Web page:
16th Jul, 2023

Variety by Peter Debruge

“The Miracle Club” may not be a faith-based movie in the traditional sense (that is, a film made with an explicitly evangelical Christian agenda), but this Ireland-set art-house offering is a movie about faith all the same — specifically, about the conviction that drives four women to make the pilgrimage from Ireland all the way to Lourdes, France, where the waters are believed to have holy healing powers. If “The Miracle Club” were an overtly religious film, audiences would know from the outset what to expect from the trip (namely, a miracle), whereas director Thaddeus O’Sullivan doesn’t presume to play God, focusing more on mending the relationship between his main characters.

And what a cast he’s assembled to explore these women’s spiritual growth. The movie’s nothing special, but it’s worth checking out for the ensemble alone. Maggie Smith plays Lily, who lost her son to the sea decades earlier. Adopting an Irish accent and a frosty overall demeanor, Kathy Bates plays Eileen, who’s been nursing a grudge for nearly three decades, ever since ex-bestie Chrissie (American actor Laura Linney) left town. In the interim, Eileen (who’s married to a plumber played by Stephen Rea) has embraced a younger woman, Dolly (Agnes O’Casey), as sort of a replacement friend. The particulars of the characters’ falling out slowly emerges over the film’s running time and probably won’t surprise many, though there is one big secret at the center of their discord that might perturb the Catholic crowd.

The movie confuses at first, introducing three of these women on the eve of a church-sponsored talent show. The winners get a trip to Lourdes. Second place: a bacon joint. (Everyone wants first prize.) O’Sullivan shows Smith’s, Bates’ and O’Casey’s characters each trying to squeeze into what looks like the same dress, and though the actors look nothing alike, it’s easy to assume that they’re playing the same person at three separate time periods. The real explanation: It’s 1967, and three different people are slipping into matching outfits to perform at the concert, which was organized by Chrissie’s mother, who died before getting to make the religious pilgrimage herself.

Meanwhile, Linney makes her entrance sporting a bright yellow coat that looks entirely too posh — and more than a little out of place — in the blue-collar town of Ballygar, though she also wears the sort of expression we love Linney for: She radiates empathy and a sort of soft-spoken sincerity, as if her characters are holding back the full intensity of their emotions out of consideration for others … which is precisely the case here.

Chrissie misses her mom’s funeral but arrives in time for the Holy Cross Talent Show, which doubles as a kind of wake where she knows she’ll have to face her mom’s friends … along with painful elements from her own past. The ladies are frosty with Chrissie, blaming her for her mother’s unhappiness all these years, but one thing leads to another, and the four women find themselves crammed together on a bus to big-city Dublin (glimpsed in a split-second aerial shot), a ferry to France and onward to Lourdes, the dark cloud of old grudges following them the entire way.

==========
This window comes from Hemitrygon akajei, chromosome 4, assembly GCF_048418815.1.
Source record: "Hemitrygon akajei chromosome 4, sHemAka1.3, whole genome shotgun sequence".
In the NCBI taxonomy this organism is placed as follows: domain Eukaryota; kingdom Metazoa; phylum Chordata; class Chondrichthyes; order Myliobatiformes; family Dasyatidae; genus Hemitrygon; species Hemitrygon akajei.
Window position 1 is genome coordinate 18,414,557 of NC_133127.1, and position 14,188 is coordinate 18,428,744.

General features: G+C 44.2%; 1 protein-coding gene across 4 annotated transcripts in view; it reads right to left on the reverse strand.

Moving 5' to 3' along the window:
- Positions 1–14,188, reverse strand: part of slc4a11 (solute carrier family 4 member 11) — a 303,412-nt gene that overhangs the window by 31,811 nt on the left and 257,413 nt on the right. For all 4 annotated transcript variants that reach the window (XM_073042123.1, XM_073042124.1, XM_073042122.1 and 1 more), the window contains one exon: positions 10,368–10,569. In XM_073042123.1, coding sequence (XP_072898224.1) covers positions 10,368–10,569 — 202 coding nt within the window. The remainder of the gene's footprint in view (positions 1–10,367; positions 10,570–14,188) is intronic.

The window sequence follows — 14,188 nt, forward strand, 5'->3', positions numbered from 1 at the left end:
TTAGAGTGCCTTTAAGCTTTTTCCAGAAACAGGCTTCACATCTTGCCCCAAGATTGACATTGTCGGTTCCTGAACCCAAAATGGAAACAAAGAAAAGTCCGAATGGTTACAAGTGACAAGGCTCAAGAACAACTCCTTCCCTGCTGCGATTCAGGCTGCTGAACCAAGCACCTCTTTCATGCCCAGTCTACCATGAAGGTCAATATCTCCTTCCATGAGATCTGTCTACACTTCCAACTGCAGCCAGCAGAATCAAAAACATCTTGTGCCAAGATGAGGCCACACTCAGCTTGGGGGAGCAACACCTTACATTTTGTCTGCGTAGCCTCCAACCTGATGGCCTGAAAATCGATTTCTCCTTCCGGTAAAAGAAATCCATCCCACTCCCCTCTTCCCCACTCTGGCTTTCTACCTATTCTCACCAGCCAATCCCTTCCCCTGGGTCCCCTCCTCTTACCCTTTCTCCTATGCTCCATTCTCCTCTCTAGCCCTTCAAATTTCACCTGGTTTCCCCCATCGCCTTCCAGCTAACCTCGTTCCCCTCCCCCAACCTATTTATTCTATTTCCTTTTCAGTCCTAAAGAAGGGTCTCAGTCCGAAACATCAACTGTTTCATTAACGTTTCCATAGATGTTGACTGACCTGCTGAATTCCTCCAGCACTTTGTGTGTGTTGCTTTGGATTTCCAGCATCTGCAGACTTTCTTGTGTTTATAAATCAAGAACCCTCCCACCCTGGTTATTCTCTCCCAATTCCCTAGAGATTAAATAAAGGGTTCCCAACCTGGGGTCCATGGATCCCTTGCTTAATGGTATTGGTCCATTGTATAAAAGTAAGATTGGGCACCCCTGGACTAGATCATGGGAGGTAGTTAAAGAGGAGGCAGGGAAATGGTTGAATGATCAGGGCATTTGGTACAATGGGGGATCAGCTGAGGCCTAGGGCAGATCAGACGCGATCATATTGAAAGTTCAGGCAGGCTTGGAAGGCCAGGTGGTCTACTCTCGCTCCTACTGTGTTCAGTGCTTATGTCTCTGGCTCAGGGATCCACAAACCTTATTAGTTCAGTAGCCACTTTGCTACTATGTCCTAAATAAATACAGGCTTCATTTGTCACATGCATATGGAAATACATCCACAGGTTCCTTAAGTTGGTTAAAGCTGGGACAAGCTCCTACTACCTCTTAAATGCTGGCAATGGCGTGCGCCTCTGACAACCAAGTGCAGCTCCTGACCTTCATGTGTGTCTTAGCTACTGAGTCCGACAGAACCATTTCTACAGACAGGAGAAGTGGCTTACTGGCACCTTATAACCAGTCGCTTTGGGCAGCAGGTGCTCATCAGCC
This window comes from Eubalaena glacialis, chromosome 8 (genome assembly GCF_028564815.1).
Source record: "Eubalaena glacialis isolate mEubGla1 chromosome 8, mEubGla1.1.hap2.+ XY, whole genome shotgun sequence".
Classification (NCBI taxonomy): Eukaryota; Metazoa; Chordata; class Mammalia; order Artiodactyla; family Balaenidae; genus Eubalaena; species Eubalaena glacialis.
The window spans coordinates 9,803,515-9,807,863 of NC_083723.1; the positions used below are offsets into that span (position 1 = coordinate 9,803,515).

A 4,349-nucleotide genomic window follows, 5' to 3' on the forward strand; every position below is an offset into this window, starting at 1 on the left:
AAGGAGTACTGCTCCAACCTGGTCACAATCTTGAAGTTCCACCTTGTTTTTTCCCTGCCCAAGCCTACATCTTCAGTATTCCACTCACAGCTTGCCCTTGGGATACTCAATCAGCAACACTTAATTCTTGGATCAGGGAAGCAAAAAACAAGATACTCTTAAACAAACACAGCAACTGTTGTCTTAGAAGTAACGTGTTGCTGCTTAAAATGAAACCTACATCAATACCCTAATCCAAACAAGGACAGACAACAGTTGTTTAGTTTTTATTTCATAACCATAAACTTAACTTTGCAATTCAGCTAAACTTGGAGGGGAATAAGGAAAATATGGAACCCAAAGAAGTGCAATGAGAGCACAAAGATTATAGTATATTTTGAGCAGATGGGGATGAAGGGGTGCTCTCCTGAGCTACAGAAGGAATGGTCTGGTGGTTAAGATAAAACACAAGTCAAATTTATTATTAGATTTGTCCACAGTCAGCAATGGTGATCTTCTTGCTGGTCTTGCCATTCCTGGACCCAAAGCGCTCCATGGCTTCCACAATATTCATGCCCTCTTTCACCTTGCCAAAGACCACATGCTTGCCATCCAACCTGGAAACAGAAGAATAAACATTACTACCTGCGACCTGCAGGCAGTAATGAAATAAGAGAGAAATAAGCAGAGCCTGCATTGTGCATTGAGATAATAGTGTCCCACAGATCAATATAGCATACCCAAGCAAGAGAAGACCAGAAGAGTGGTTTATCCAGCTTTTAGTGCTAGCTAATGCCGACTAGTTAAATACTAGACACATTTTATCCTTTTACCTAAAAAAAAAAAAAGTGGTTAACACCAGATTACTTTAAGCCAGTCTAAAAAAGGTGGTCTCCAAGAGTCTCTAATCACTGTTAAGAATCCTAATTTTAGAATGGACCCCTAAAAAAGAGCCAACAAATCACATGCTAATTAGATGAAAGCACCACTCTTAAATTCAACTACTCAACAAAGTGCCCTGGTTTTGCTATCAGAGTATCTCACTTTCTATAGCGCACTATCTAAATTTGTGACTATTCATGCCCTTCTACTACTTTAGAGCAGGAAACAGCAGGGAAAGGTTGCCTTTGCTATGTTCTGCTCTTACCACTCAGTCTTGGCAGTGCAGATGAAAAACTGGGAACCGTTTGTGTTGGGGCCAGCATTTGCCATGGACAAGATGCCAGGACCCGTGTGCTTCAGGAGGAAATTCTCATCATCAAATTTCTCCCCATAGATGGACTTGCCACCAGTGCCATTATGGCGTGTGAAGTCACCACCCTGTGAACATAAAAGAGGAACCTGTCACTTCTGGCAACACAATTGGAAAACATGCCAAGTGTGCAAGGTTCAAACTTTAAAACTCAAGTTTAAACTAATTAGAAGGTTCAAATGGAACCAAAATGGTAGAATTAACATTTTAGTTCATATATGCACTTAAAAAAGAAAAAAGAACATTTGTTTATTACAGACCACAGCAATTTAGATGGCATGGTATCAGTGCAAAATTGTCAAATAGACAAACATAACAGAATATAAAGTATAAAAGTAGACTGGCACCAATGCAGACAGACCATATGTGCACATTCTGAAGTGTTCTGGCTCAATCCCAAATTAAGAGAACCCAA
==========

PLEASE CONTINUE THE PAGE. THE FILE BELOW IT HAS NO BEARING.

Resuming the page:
The segment in Lourdes has a certain low-budget quality, as there’s only one angle from which the exterior of the shrine can be seen. Views of the interior feel choppy and incomplete, giving a limited sense of the famous site (the gift shop figures as prominently as the grotto where Mary reportedly appeared in 1858), though we get the picture. The women have come in search of miracles: Lily experiences pain in her uneven legs, Eileen is concerned about a lump in her breast and Dolly brings her son, who refuses to speak, hoping that he may be cured. “You don’t come to Lourdes for a miracle,” explains their kindly chaperone, Father Dermot (Mark O’Halloran). “You come for the strength to go on when there is no miracle.”

Co-written by Jimmy Smallhorne, Timothy Prager and Joshua D. Maurer, “The Miracle Club” doesn’t insist on forcing supernatural events down anyone’s throat, but honors the women’s religious devotion — and their doubts — by acknowledging the role faith plays in their daily lives. It’s not that the film is especially realistic (we’ve all seen our share of hardscrabble Irish stories, few of which feel as neatly manicured as this one), but it respects the struggle of working-class families crammed into row houses, so tight for pennies they have to steal from the electric meter in their homes. For them, getting to make a trip to Lourdes is a life-changing event, whatever powers the waters may possess.